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Three people arrested in connection with anti-gay murder in Spain

Samuel Luiz Muñiz was killed in A Coruña on July 3

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Samuel Luiz Muñiz (Photo via Facebook)

A CORUÑA, Spain — Spanish police have arrested three people in connection with the murder of a 24-year-old man that has been categorized as an anti-gay hate crime.

El País, a Spanish newspaper, cited police officials who confirmed those arrested in connection with Samuel Luiz Muñiz’s murder are two men and a woman who are between the ages of 20 and 25.

Muñiz was beaten to death early on July 3 after he and a group of friends left a nightclub in A Coruña, a city in northwestern Spain’s Galicia region. Witnesses say Luiz’s assailants used anti-gay slurs against him.

Luiz’s murder has sparked outrage across Spain and around the world.

Fundación Triángulo, a Spanish LGBTQ rights group, and other advocacy groups have organized protests in Madrid and in other cities across the country.

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South America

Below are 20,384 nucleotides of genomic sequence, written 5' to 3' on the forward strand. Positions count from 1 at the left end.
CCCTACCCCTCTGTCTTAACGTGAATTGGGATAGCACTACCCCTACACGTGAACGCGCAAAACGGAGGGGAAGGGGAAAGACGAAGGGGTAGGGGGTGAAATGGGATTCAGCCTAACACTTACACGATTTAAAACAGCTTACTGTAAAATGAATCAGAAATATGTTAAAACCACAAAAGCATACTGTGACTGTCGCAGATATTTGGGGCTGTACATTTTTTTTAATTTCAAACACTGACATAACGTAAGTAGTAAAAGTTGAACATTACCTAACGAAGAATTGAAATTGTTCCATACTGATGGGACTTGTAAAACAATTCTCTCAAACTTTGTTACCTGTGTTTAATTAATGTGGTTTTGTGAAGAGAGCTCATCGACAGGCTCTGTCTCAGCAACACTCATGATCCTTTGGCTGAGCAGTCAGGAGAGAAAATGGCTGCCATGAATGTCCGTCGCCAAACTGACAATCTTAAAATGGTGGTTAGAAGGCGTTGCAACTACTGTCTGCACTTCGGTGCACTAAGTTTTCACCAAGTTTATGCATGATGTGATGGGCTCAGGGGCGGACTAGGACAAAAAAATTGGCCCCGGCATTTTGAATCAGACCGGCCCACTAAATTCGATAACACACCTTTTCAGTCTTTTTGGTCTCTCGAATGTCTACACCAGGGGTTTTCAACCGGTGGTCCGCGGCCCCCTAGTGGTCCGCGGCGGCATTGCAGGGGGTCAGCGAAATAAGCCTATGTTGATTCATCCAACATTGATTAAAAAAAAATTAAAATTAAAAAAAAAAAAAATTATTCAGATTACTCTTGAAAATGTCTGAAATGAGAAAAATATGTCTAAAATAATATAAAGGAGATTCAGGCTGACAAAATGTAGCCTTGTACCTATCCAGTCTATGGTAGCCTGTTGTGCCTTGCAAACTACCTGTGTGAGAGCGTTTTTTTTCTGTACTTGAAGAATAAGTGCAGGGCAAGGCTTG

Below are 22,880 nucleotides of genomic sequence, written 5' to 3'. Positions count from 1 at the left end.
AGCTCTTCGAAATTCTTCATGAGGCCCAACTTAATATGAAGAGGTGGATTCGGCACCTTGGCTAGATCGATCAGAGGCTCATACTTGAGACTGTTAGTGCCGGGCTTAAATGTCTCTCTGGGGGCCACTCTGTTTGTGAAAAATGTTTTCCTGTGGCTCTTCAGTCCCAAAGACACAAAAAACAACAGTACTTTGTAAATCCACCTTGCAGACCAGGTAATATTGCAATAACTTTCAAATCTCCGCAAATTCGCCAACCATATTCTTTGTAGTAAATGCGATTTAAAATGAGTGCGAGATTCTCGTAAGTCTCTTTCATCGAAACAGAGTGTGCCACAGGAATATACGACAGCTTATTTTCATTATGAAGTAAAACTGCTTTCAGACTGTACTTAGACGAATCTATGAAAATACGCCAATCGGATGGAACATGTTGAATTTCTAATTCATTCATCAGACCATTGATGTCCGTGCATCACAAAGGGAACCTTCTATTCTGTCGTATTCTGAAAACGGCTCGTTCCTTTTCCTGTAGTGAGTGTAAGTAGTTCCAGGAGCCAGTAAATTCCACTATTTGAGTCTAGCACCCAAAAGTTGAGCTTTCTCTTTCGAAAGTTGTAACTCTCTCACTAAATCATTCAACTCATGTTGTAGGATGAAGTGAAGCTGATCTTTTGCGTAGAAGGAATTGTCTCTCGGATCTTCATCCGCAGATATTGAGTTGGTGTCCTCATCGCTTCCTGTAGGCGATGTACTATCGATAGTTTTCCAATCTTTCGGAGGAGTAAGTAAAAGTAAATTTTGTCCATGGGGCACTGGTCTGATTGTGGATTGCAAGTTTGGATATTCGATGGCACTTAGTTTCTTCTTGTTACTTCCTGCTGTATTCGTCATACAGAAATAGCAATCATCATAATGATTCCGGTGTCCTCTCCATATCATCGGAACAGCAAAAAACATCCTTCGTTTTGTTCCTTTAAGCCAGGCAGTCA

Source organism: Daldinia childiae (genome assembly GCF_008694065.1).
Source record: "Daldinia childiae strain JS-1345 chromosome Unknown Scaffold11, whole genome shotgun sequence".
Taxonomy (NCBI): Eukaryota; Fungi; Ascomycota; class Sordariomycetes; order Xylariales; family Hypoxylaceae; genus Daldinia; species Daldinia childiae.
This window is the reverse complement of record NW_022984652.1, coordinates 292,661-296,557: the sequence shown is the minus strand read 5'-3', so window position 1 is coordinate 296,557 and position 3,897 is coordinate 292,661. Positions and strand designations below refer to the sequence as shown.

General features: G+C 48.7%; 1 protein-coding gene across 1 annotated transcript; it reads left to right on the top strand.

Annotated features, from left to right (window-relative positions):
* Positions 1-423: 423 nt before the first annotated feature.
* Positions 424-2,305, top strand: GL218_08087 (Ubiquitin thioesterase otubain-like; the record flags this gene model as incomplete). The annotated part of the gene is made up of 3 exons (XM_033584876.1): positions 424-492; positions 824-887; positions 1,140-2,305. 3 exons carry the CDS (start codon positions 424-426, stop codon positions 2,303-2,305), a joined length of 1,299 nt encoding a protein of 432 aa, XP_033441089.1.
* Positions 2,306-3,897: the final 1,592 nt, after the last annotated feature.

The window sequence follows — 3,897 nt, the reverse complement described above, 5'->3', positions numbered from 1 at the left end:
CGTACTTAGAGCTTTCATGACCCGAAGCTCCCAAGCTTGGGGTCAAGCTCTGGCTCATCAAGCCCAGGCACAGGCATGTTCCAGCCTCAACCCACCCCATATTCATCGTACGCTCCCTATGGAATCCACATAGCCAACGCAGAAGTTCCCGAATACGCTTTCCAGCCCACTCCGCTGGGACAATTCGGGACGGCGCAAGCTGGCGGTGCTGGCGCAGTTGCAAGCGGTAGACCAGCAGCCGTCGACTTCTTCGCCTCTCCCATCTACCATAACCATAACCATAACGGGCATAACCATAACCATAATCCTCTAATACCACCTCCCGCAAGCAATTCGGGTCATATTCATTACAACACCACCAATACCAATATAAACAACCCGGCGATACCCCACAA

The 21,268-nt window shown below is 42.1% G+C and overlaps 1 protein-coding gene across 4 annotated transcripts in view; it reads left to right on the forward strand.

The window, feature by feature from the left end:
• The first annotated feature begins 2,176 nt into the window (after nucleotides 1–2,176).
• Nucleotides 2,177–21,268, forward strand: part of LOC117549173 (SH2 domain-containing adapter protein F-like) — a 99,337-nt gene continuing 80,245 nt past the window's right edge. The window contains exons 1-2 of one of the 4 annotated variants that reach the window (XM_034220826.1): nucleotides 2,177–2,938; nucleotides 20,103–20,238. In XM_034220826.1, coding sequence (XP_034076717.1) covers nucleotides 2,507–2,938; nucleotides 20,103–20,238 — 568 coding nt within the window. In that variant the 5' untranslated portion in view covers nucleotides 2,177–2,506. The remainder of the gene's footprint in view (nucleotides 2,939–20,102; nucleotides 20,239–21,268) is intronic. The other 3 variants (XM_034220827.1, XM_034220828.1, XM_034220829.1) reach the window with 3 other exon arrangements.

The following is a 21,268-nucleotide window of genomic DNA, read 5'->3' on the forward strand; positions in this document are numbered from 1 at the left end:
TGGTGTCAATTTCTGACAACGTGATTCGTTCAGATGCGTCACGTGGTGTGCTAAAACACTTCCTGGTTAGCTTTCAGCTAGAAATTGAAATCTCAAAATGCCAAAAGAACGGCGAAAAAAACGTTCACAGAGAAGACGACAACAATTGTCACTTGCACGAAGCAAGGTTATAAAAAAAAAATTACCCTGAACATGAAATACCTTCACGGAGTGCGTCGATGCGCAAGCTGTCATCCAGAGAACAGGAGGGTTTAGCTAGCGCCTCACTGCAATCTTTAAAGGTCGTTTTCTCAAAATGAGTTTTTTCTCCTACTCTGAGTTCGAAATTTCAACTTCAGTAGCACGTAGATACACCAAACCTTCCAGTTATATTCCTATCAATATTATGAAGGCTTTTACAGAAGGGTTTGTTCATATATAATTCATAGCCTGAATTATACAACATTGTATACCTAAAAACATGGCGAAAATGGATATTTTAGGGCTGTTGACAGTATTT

Two Transgender women elected to Brazil’s Congress

Erika Hilton and Duda Salabert threatened during campaigns

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From left, Duda Salabert and Erika Hilton (Screen captures via campaign videos)

Editor’s note: International News Editor Michael K. Lavers will be on assignment in Brazil through Oct. 11.

BRASÍLIA, Brazil — Two Transgender women on Sunday won seats in the Brazilian Congress.

Voters in São Paulo elected Municipal Councilwoman Erika Hilton, a Black travesti and former sex worker who is a member of the leftist Socialism and Liberty Party. Voters in Minas Gerais state elected Belo Horizonte Municipal Councilwoman Duda Salabert, who is a member of the leftist Democratic Labor Party.

Salabert in a video she posted to her Twitter account noted she received the highest number of votes for any congressional candidate in Minas Gerais’ history. Salabert also highlighted she received death threats during her campaign.

“I am the first Trans person elected to the National Congress,” she said. “We won the election, despite the attacks from leftists, attacks from Christian fundamentalists and death threats from the extreme right.”